Snapshots - #35: Marshall, American Made, The Glass Castle

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The movies…
Marshall (♦♦♦♦): Black lawyer Thurgood Marshall (Chadwick Boseman) is entrusted by the NCAAP to defend a black chauffeur (Sterling K. Brown) in Greenwich, CT, who has been accused of rape by his white employer. As Marshall is not allowed by the judge as legal counsel because he doesn't hold a CT license, he engages, reluctantly on both sides, the service of Jewish insurance lawyer Sam Friedman (Josh Gad), whom, with Marshall's help, will have to acquire criminal defense experience in a matter of months. But as the case is tried in court, it becomes evident that it is anything but cut and dry. Powerfully acted by Chadwick Boseman, Josh Gad, and Sterling K. Brown in the leading roles, Marshall treads a fine line between inspiring legal thriller and drama. On both counts it delivers in spades. Based on a true story, with race and bigotry fueling public opinion, before the apogee of the Civil Rights Movement, this accused black man is doomed from the start. A full century…

Movie: The Agony and The Ecstasy (♦♦♦)


In this motion picture stars Charlton Heston as Michaelangelo Buonaroti, which I think is an excellent choice of actor because he imparts the strength of character that must have been Michaelangelo’s trademark. The first few minutes of the movie occur in a documentary style, describing Michaelangelo’s development as a sculptor rather than a painter. That sets the tone for the start of the movie when already in Rome, after a war campaign to extend the Papal States, Pope Julius II (Rex Harrison) commissions Michaelangelo to paint the ceiling of the Sistine Chapel. Michaelangelo opposes because he is a sculptor, but the Pope insists and eventually gets his way. In the film’s first hour, Michaelangelo debates whether he should go to Rome to paint the frescoes or go to Turkey to build a bridge. He escapes Rome after destroying the first two saints he has painted on the ceiling, and the Pope sends envoys to bring him back. Running away from the Pope’s envoys, he reaches the summit of a mountain, and there, watching a sunrise among the clouds, has a revelation about how the religious themes on the Sistine Chapel’s ceiling should be approached. In the second hour, there is a constant the battle of wills between the Pope and Michaelangelo to finish the ceiling.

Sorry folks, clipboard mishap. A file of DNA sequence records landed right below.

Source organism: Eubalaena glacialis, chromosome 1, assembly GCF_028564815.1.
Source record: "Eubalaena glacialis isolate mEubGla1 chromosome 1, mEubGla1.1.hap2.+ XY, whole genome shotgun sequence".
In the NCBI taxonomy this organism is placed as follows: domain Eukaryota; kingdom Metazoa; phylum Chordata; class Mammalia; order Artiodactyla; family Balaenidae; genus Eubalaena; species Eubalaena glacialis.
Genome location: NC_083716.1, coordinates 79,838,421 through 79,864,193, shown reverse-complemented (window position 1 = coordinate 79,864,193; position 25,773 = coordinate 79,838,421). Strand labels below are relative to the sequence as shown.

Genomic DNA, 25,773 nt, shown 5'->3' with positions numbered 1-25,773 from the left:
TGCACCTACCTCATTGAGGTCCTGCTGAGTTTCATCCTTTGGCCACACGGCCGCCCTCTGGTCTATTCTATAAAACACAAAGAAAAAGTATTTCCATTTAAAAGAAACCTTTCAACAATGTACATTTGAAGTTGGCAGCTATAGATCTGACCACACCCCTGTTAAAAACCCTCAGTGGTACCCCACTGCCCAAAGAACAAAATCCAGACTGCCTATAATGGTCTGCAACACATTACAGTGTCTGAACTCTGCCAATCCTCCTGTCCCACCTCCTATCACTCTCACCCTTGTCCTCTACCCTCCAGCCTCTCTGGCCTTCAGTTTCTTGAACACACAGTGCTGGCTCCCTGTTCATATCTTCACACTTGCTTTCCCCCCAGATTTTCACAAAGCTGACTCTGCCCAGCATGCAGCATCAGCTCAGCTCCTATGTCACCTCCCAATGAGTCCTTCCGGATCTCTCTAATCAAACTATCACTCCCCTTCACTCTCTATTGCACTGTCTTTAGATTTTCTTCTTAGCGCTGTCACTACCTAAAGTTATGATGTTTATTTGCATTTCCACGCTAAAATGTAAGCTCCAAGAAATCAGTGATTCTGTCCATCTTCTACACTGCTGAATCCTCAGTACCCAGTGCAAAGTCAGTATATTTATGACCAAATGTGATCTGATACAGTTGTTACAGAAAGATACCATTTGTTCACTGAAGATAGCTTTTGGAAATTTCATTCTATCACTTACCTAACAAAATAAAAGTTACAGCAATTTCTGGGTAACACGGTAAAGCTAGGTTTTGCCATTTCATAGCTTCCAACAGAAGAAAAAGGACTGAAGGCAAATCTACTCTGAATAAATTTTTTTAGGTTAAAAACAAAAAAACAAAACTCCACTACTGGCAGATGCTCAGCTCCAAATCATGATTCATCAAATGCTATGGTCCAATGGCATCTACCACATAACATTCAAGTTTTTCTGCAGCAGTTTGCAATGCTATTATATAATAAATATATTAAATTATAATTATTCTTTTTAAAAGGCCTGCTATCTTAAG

Despite good acting, I felt there was something missing to the movie, perhaps the script and supporting cast were not the best, which it was a pity.

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